In statement during meeting of donors and officials, NGOs argue that a failure to monitor such progress could hurt MDG effort
- Implement the currently signed UN Convention on the Rights of Persons with Disabilities by 2010
- Promote education for children with disabilities to ensure that 100 percent of them are able to attend primary education by 2010
- Collect statistical data about children with disabilities out of and in schools by 2010
- Implement the Law on the Protection and Promotion of the Rights of People with Disabilities by 2010
- Promote the implementation of the National Plan of Action for Persons with Disabilities including Landmine and ERW survivors by 2010
- Implement the national survey on disabilities by 2010
- Promote disability-related adjustment and implementation of sector policies for education, health and employment by 2010
THE NGO community argued on Tuesday that the failure to address the needs of disabled Cambodians would prevent the Kingdom from meeting its Millennium Development Goals (MDGs), particularly those pertaining to education, poverty, and demining and victim assistance.
Estimates of the number of disabled people in Cambodia vary widely, according to data provided by the NGO Committee for the Monitoring of Cambodia Development Cooperation Forum Indicators (NC). While the government's official estimate is 4 percent, the United Nations estimates that between 7 and 10 percent of Cambodians are disabled. The Asian Development Bank estimates that 15 percent of Cambodians are disabled.
At the 14th Government Donor Coordinating Committee meeting, which brought together government officials and representatives from NGOs and donor countries, the NC pressed for the establishment of a "joint monitoring indicator" (JMI) to assess the government's progress in assisting disabled Cambodians, noting that this group must cope with "limited access to education or medical care, and employment". Current efforts to measure such progress are lacking, the NC said in a prepared statement.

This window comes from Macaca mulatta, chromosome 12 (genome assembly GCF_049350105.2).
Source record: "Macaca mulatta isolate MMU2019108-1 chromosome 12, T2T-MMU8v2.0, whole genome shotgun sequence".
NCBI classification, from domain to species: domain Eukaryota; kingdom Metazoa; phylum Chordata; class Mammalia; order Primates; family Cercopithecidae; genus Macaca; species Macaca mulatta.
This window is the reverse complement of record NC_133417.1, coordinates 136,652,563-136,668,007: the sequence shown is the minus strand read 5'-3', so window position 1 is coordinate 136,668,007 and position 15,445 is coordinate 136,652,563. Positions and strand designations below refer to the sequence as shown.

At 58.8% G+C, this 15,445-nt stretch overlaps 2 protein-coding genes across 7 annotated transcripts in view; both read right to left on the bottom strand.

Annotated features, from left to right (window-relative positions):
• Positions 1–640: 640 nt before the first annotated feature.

"We need a specific JMI to measure the progress and promotion of people with disabilities in Cambodia," said Ken Ratha, project manager for Handicap International, in an interview with the Post. "Without the proposed JMI, Cambodia will fall short of its MDGs."
Kem Sokha, president of the Human Rights Party, said, "It's necessary to have a law that promotes both the dignity and the political, social and economic rights of disabled people."
Kham Piseth, program manager of the Cambodian Disabled People's Organisation, echoed this call for a law supporting disabled people, calling the lack of such a law one of the "main impediments" - along with discrimination - facing the disabled.